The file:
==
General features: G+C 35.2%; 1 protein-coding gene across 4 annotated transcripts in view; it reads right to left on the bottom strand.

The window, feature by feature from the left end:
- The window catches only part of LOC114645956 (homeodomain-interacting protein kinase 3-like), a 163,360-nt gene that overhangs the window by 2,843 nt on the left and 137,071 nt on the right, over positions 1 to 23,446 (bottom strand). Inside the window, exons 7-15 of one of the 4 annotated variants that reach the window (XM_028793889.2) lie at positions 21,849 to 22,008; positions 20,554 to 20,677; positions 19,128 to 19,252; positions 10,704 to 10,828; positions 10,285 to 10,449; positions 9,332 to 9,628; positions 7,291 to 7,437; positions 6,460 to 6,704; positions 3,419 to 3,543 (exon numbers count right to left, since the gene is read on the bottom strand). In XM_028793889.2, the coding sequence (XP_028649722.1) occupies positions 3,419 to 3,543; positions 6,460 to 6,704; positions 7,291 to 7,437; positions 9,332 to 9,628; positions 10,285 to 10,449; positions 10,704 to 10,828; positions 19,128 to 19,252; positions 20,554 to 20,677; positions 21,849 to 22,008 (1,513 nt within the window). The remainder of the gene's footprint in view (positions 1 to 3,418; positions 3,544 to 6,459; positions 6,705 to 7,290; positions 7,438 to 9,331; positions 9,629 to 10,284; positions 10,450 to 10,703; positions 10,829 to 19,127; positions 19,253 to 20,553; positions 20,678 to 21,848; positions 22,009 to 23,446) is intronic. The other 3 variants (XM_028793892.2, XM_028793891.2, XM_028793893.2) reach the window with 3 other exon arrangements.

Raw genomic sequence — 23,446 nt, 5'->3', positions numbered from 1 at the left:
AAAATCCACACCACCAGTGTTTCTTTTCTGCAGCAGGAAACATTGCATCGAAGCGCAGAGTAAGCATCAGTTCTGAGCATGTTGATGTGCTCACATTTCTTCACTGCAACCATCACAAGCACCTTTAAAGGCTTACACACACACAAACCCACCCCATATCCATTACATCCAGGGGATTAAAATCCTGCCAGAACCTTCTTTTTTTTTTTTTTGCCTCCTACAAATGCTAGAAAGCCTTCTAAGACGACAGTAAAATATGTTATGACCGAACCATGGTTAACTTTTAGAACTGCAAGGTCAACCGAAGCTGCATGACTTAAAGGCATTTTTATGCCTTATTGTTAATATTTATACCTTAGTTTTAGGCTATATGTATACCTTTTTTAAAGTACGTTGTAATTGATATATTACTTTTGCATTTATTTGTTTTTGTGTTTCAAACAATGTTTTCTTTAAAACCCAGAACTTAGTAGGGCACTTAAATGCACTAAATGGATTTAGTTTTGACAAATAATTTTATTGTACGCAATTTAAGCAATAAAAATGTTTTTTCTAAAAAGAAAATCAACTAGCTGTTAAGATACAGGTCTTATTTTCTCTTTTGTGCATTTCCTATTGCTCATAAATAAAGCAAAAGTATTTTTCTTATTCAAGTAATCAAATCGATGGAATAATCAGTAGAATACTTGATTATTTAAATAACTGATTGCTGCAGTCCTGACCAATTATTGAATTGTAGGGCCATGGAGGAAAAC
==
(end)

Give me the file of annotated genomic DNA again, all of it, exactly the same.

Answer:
General features: G+C 35.2%; 1 protein-coding gene across 4 annotated transcripts in view; it reads right to left on the bottom strand.

The window, feature by feature from the left end:
- The window catches only part of LOC114645956 (homeodomain-interacting protein kinase 3-like), a 163,360-nt gene that overhangs the window by 2,843 nt on the left and 137,071 nt on the right, over positions 1 to 23,446 (bottom strand). Inside the window, exons 7-15 of one of the 4 annotated variants that reach the window (XM_028793889.2) lie at positions 21,849 to 22,008; positions 20,554 to 20,677; positions 19,128 to 19,252; positions 10,704 to 10,828; positions 10,285 to 10,449; positions 9,332 to 9,628; positions 7,291 to 7,437; positions 6,460 to 6,704; positions 3,419 to 3,543 (exon numbers count right to left, since the gene is read on the bottom strand). In XM_028793889.2, the coding sequence (XP_028649722.1) occupies positions 3,419 to 3,543; positions 6,460 to 6,704; positions 7,291 to 7,437; positions 9,332 to 9,628; positions 10,285 to 10,449; positions 10,704 to 10,828; positions 19,128 to 19,252; positions 20,554 to 20,677; positions 21,849 to 22,008 (1,513 nt within the window). The remainder of the gene's footprint in view (positions 1 to 3,418; positions 3,544 to 6,459; positions 6,705 to 7,290; positions 7,438 to 9,331; positions 9,629 to 10,284; positions 10,450 to 10,703; positions 10,829 to 19,127; positions 19,253 to 20,553; positions 20,678 to 21,848; positions 22,009 to 23,446) is intronic. The other 3 variants (XM_028793892.2, XM_028793891.2, XM_028793893.2) reach the window with 3 other exon arrangements.

Raw genomic sequence — 23,446 nt, 5'->3', positions numbered from 1 at the left:
AAAATCCACACCACCAGTGTTTCTTTTCTGCAGCAGGAAACATTGCATCGAAGCGCAGAGTAAGCATCAGTTCTGAGCATGTTGATGTGCTCACATTTCTTCACTGCAACCATCACAAGCACCTTTAAAGGCTTACACACACACAAACCCACCCCATATCCATTACATCCAGGGGATTAAAATCCTGCCAGAACCTTCTTTTTTTTTTTTTTGCCTCCTACAAATGCTAGAAAGCCTTCTAAGACGACAGTAAAATATGTTATGACCGAACCATGGTTAACTTTTAGAACTGCAAGGTCAACCGAAGCTGCATGACTTAAAGGCATTTTTATGCCTTATTGTTAATATTTATACCTTAGTTTTAGGCTATATGTATACCTTTTTTAAAGTACGTTGTAATTGATATATTACTTTTGCATTTATTTGTTTTTGTGTTTCAAACAATGTTTTCTTTAAAACCCAGAACTTAGTAGGGCACTTAAATGCACTAAATGGATTTAGTTTTGACAAATAATTTTATTGTACGCAATTTAAGCAATAAAAATGTTTTTTCTAAAAAGAAAATCAACTAGCTGTTAAGATACAGGTCTTATTTTCTCTTTTGTGCATTTCCTATTGCTCATAAATAAAGCAAAAGTATTTTTCTTATTCAAGTAATCAAATCGATGGAATAATCAGTAGAATACTTGATTATTTAAATAACTGATTGCTGCAGTCCTGACCAATTATTGAATTGTAGGGCCATGGAGGAAAAC